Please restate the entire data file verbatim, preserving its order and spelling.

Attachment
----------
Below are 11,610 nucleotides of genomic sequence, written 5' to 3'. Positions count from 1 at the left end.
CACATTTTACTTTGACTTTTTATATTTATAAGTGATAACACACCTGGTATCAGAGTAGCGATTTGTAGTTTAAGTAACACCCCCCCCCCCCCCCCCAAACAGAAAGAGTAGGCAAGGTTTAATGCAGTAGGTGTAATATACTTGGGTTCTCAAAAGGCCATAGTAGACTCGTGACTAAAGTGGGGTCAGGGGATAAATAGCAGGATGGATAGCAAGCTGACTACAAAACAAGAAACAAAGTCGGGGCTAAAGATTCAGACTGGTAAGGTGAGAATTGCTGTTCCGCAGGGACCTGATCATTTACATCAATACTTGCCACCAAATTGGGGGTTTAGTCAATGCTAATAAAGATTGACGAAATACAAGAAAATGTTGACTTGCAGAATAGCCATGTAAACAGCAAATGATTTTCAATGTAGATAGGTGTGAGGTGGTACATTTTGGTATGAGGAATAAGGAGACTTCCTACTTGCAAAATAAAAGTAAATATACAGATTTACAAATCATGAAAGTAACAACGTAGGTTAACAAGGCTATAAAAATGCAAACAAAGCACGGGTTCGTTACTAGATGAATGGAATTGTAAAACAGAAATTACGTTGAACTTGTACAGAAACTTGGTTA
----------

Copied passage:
Below are 11,610 nucleotides of genomic sequence, written 5' to 3'. Positions count from 1 at the left end.
CACATTTTACTTTGACTTTTTATATTTATAAGTGATAACACACCTGGTATCAGAGTAGCGATTTGTAGTTTAAGTAACACCCCCCCCCCCCCCCCCAAACAGAAAGAGTAGGCAAGGTTTAATGCAGTAGGTGTAATATACTTGGGTTCTCAAAAGGCCATAGTAGACTCGTGACTAAAGTGGGGTCAGGGGATAAATAGCAGGATGGATAGCAAGCTGACTACAAAACAAGAAACAAAGTCGGGGCTAAAGATTCAGACTGGTAAGGTGAGAATTGCTGTTCCGCAGGGACCTGATCATTTACATCAATACTTGCCACCAAATTGGGGGTTTAGTCAATGCTAATAAAGATTGACGAAATACAAGAAAATGTTGACTTGCAGAATAGCCATGTAAACAGCAAATGATTTTCAATGTAGATAGGTGTGAGGTGGTACATTTTGGTATGAGGAATAAGGAGACTTCCTACTTGCAAAATAAAAGTAAATATACAGATTTACAAATCATGAAAGTAACAACGTAGGTTAACAAGGCTATAAAAATGCAAACAAAGCACGGGTTCGTTACTAGATGAATGGAATTGTAAAACAGAAATTACGTTGAACTTGTACAGAAACTTGGTTA